This year we’re once again running our FEDS scheme (funded by Creative Skillset), aimed at giving young trainees an opportunity to learn on the job in film distribution, exhibition and international sales. Here, one of our trainees, Rebekah Taylor, working at Errol Flynn Filmhouse in Northampton, gives her impressions of the experience and why she wanted to join the scheme.
My love of independent cinema was developed late due to being raised in a small town in Hertfordshire where the nearest cinema was a multiplex 30 minutes car drive away. Family members who were also raised in my town commented that there used to be a lovely art-deco cinema but unfortunately it closed down eleven years before my birth. Therefore my love of independent cinema didn’t come until I started my A-level film studies course with a combination of discovering and studying independent cinema and becoming the age that my friends and I could drive further afield.
I remember in my first year of my degree an alumni from my university gave a presentation on film exhibition, at the time I was very intrigued as, being in my first year of my studies, I had little knowledge or experience of film in further education. She talked about working in independent cinemas and film festivals. I remember bombarding her with questions as I loved attending the local independent cinema that she worked at, regularly attending late night screenings. I loved the films that were programmed there and couldn’t believe that there was a job where I could watch films and, to a certain extent, have a choice of what is shown to a local audience. Following the talk I was interested about getting into film exhibition particularly programming and that is when I discovered the ICO scheme on social media, I saw that the trainee scheme was being advertised especially for exhibition and distribution. Importantly I didn’t require any past experience in the industry, which the majority of the trainee schemes I applied for did require this. I love that the scheme has given me the opportunity to gain experience in exhibition.
My trainee placement is based at the Errol Flynn Filmhouse, part of a mixed arts venue in Northampton called the Royal and Derngate. The venue has two theatres: the Royal Theatre built in 1884, the Derngate theatre built in 1983 and the Filmhouse which opened in 2013. There is a small programming team at the Royal and Derngate comprising of a Programming Manager and Programming Assistant that work on both the theatre and film. There is also an external film programmer. Working in a small team has meant that it has been easier to settle in. I’ve also found that working with Theatre Programmers has given me the insight into the theatre industry as well, which is my second love. Working with a small venue has also meant that I have been able to get to know other departments such as Finance,Operations and Marketing. My placement is very different from my fellow trainees as I am working in a venue that is predominantly a theatre, therefore the focus is not just on the medium of film. This has allowed me to look at cinema programming from a different perspective than I expected as our in-house statistics show that majority of the regular customers that attend the Errol Flynn are also regular visitors to our theatres.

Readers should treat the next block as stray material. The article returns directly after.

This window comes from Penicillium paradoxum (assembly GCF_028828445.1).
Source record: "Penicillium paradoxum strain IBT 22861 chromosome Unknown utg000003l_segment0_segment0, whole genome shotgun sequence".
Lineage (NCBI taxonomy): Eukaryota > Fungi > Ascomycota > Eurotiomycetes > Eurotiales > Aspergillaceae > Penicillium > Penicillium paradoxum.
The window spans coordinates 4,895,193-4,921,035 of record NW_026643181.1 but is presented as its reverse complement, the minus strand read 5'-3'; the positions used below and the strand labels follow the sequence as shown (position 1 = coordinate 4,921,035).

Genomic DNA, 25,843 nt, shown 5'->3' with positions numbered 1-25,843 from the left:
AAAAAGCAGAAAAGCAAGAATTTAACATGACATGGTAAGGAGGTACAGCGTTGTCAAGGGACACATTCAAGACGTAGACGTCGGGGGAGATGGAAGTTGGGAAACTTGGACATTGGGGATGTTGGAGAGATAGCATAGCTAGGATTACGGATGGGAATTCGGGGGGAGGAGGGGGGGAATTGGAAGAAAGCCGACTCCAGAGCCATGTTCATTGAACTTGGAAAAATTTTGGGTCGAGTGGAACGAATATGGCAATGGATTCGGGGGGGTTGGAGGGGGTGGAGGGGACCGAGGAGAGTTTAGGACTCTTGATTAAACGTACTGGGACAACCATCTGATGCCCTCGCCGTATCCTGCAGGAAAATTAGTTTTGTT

The biggest thing I didn’t realise about independent exhibition
The biggest thing I didn’t realise about independent exhibition as a customer was the struggle that they have with multiplexes. I was not fully aware of the hard work that goes into film exhibition particularly independent community cinemas. I assumed that they would get the entire current releases offered to them for as little or as many showings as they wanted and that they were guaranteed all films. I remember as an audience member criticising my local independent cinema for not programming my favourite independent film. I remember asking box office the questions like, “It’s a good movie. Why aren’t you showing it?” and moaning about the showing times and lack thereof. I was completely unaware of the film schedule, that early evening is more profitable and depending on the amount of screens they may have, that they have to compromise on what they show. However, even though we occasionally have to programme a commercial film we still have the opportunity to programme films that we care about and feel requires the exposure, this gives the community of Northampton the opportunity to see films that wouldn’t necessarily be on their radar to view.
The biggest opportunity I have had is the opportunity to network with some great people in order to collaborate. When I was at University we studied the aesthetics and the theory but I am so happy that my training opportunity has given me the chance to see the industry first hand and given me the practical experiences that have been so precious.